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FILM REVIEW | ANTLERS

Excelling in crafting a bleak, creepy and isolated atmosphere, with superb utilisation of grotesque and horrifying practical effects, alongside CGI augmentation. As well as a handful of strong performances at the forefront. However the surface level themes of the narrative, incredibly familiar genre traits and tropes and the frequent on the nose expository chunks of dialogue, hold Antlers back from standing out from the pack.





Written by Jack Ransom

Based on a short story called The Quiet Boy. Antlers is set in an isolated Oregon town, where a middle-school teacher (Keri Russell) and her sheriff brother (Jesse Plemons) become embroiled with her enigmatic student (Jeremy T. Thomas), whose dark secrets lead to terrifying encounters with an ancient creature.


It’s understandable why Antlers was nearly lost within the Disney/Fox merger (similarly to that of The Night House), as its dedication to slow-burn pacing, potentially triggering (for some) abuse imagery and some of the gnarliest corpses I have ever seen on screen, doesn’t exactly attract mainstream appeal (I was the only person in my screening), which is a shame because despite not loving the film, it’s significantly better than the majority of the horror guff that’s been released over the past few years.


The plot itself does leave more to be desired. It’s incredibly simplistic and never really feels like it’s consistently building to anything, instead it treads the same line for 99 minutes. We never see how these grisly murders are effecting the small town community, both Julia (Russell) & Paul (Plemons) suffered horribly at the hands of their father (though the latter has one line of dialogue about it) it’s brought up a couple of times throughout but never feels like it bears any significant weight on the pair. The origins of the creature are given to us in one dialogue section, and again, it never feels potentially realised or delved into as it could have been.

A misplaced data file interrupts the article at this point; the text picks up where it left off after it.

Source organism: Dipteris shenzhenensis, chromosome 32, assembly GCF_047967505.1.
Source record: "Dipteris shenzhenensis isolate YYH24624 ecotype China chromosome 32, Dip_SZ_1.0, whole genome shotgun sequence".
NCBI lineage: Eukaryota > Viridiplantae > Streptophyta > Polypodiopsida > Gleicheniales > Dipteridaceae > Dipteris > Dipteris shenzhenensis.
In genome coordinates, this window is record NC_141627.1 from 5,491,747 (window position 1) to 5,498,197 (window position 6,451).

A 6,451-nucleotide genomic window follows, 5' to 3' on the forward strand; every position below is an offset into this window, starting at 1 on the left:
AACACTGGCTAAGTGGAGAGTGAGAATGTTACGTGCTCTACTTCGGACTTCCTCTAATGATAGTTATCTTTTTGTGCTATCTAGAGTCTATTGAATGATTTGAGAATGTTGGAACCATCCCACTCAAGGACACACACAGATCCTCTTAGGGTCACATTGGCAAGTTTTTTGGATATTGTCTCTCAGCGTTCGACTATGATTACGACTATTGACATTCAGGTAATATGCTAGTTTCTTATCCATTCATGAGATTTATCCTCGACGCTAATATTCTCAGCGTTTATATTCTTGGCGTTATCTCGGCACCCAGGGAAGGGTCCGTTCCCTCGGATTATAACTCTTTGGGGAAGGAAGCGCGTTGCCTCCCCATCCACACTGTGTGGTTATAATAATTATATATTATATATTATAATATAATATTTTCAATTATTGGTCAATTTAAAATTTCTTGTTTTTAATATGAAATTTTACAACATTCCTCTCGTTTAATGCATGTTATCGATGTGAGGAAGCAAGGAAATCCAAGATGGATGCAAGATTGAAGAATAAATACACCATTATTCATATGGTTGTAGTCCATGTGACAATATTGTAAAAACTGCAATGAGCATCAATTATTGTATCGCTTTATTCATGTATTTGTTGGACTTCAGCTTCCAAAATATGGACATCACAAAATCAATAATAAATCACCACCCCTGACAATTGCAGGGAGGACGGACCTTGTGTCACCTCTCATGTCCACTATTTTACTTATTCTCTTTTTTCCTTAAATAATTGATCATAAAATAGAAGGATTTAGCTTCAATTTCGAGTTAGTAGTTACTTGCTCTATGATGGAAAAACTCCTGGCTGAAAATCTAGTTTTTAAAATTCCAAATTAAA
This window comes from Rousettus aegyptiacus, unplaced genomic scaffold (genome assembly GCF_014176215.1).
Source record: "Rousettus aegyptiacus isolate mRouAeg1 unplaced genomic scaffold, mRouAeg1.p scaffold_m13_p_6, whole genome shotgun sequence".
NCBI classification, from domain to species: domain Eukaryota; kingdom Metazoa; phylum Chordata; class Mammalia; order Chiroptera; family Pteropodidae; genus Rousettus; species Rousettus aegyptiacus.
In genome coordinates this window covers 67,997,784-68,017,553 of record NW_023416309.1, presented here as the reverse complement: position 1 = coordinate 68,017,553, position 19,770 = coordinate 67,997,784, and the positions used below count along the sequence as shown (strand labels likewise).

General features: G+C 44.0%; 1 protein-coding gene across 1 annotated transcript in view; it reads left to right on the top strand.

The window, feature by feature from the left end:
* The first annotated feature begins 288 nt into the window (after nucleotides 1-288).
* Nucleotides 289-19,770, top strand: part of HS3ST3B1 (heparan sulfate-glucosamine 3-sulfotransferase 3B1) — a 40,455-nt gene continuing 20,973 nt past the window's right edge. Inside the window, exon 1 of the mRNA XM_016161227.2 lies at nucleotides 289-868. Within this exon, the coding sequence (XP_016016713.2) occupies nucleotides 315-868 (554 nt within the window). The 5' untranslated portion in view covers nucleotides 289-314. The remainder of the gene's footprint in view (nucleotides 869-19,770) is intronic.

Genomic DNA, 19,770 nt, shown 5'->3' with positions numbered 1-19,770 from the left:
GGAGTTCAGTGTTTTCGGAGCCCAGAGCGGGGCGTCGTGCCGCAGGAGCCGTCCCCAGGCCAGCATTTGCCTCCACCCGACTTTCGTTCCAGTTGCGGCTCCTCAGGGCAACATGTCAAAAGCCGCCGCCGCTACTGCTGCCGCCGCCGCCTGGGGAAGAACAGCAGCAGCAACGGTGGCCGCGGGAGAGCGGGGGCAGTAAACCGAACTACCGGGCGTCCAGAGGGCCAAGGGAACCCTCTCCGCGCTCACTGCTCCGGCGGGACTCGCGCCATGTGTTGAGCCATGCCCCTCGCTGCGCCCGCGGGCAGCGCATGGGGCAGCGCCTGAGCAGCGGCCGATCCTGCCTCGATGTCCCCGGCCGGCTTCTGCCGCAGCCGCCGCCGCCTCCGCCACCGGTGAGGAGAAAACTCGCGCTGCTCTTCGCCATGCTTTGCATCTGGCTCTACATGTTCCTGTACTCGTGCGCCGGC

Atmospherically, Antlers is a morbidly enrapturing affair. The dulled, yet simultaneously, ominous, beautiful and eerie location cinematography really sets the perfect mood for the material. The shadow and lighting usage is also well implemented here, though the filmmakers went a little overboard on the fog in the final act. There are some fantastically gory and savage moments scattered throughout, and a smattering of horror imagery that will be ingrained in my brain for a while. As well as the piercing shrieks and moans of the creature, that are chillingly well realised.


Jeremy T. Thomas gives a disturbed, quiet and discomforting lead performance as Lucas. He carries a lot of the film and darker material on his shoulders well for a child performance. Keri Russell delivers in a concerned and dedicated, yet fractured character role and Jesse Plemons gives a blunt and subdued performance as the town Sheriff.


Antlers is a solid little horror flick that is worth seeking out. The looming atmosphere hangs nicely over the film and the striking moments of ghastly gore and guts work well alongside the slow burn psychological drama beats. However the basic plot, lack of genuine character substance and any terrifying scares do hold it back.



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